If it’s November, it must be National Novel Writing Month (NaNoWriMo), and if it’s NaNoWriMo, I must be participating. Of course, I am!
This is my eighth NaNoWriMo. My first one was in 2008, when I still had a full-time job. A full-time job, which sent me on travel for thirteen of the thirty days in November. Somehow, I managed to write just over 50,000 words in seventeen days. It was my first attempt at linked short stories, and it pretty much sucked.
But I was thrilled with the NaNoWriMo experience. I’ve “won” all previous seven years, and several manuscripts, which I’ve edited and revised to the point I feel no qualms sending them out to agents, are, well, waiting for me to send them to agents.
This year, I’m mixing it up a bit. I’m taking my usual spy characters and changing the back story of how they met, and, well, I guess you’d call what I’m writing a romance because I’m focusing on the relationship and not the missions. So we’ll see if I can be a romantic without my jadedness coming through. I’m calling it a “romantic thriller” or a “thrilling romance.” We’ll see.
So, word count for today: 2,903. A good start, which included a great write-in with members of Shenandoah Valley Wrimos at a local Panera.
Here’s an excerpt of what I wrote today, and bear in mind, it’s not edited:
The kitchen was a complete surprise, well-equipped and well-stocked. He accumulated the makings for a florentine omelette and set to work. Mai perched on the counter and watched him, asking questions about why he did something a certain way.
“You don’t cook at all?” he asked.
“Why? Is that a deal-breaker?” she replied.
“No. I don’t mind cooking, but what if O’Saidh were to quit?” he asked.
“The O’Saidhs can’t quit. Family business and all that. I personally think how the families are intertwined is some big, dark secret that I’ll only get told when I become chair of the board when I’m twenty-five. And I make a decent bangers and mash.”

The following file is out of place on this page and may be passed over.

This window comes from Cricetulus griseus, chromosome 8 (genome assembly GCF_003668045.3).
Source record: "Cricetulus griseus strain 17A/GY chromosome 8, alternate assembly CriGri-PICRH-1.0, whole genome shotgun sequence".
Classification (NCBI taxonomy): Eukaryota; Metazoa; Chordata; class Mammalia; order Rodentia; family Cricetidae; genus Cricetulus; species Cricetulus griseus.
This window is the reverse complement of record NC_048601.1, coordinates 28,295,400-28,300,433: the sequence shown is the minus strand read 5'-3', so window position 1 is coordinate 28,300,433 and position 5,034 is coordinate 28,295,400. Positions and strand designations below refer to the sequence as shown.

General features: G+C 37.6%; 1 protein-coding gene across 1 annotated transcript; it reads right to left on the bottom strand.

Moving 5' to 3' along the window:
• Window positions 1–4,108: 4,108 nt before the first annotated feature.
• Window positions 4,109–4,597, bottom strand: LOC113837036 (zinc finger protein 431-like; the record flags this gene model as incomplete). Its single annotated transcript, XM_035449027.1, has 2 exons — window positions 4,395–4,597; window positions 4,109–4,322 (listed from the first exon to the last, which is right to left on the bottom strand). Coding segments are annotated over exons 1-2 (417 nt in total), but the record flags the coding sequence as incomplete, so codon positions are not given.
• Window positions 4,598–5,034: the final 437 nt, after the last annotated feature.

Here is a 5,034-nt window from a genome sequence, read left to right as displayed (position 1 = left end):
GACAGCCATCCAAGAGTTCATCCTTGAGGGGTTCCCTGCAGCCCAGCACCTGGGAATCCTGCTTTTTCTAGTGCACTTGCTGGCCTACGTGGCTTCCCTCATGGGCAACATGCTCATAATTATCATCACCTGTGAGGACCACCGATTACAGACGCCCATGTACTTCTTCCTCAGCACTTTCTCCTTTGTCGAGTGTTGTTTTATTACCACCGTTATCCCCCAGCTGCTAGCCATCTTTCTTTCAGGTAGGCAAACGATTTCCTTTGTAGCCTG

“That’s it?” he asked, though he gave her a sidelong smile.
“I’m hell with a French press,” she replied, grinning at him. “Wait until you taste my coffee.”
“Bangers and mash and coffee?”
“Well, I’m certain I can follow a cookbook,” she said. “Enough about my lack of upbringing. So, you don’t cook breakfast for all your bed partners?”
The question was not particularly out of left field, as it were, though he wanted to answer it in a way she wouldn’t think him a total libertine.
“Only when I want to prolong the experience,” he said, and studied her face carefully.
“Good answer,” she said.
“English may be my second language, but I’ve invested in understanding the nuances. Breakfast is ready.”
She slipped down from the counter and handed him the plates before she went to the French press and strained the coffee. She poured two cups of dark, foamy liquid and brought them to the eat-in table in the kitchen. She paused before she set them down.
“Unless you’d rather dine formally in the dining room, Mr. Bukharin,” she said, her tone teasing.
“I left my tux in the hotel room,” he said. “This is fine.”
He had divided the omelettes between the two plates, and he waited for Mai to sit. The table seated four, and instead of sitting across from her, he sat to her right. She poured a generous amount of cream into her coffee, and again he opted only for sugar. The coffee was dark and strong, not at all bitter, and he liked it a great deal.
“You, indeed, are hell with a French press. I confess despite having quite the gourmet kitchen at my apartment, I have a rudimentary coffee maker,” Alexei said. “How’s the omelette?”
“Absolutely incredible.” She leaned toward him. “Excellent in bed, and he cooks. Why is there no Mrs. Bukharin?”
“Not the best kind of work to try to maintain a family life,” he murmured. He wondered if he should tell her about his son. “I, well, I was married in the Soviet Union,” he said.
“You had to leave her behind when you defected?” Mai asked, nothing except polite curiosity behind it, he could hear.
“Not exactly,” he replied.
The memory, which he could never fully repress, returned. The bodies covered in sheets lined up on the sidewalk outside the smoldering factory, the policeman flipping back a sheet to reveal a body covered in blistered flesh, parts of her hands, feet, and face cooked off the bone.
“Let’s talk about something else, shall we?” he said.
Again, her hand came to rest on his arm. “I’m sorry. I didn’t mean to touch on something you’d rather not think about, but, for my own conscience and the fact I don’t really want to go to confession along with O’Saidh, just assure me you’re not married.”
“I’m not,” he said. “She died before I defected.”
Her hand came up and brushed his cheek, her fingers lingering for a moment, as her thumb traced his chin. Then, she went back to her breakfast. That unraveling of something inside his chest happened again, and he didn’t want to think what it meant.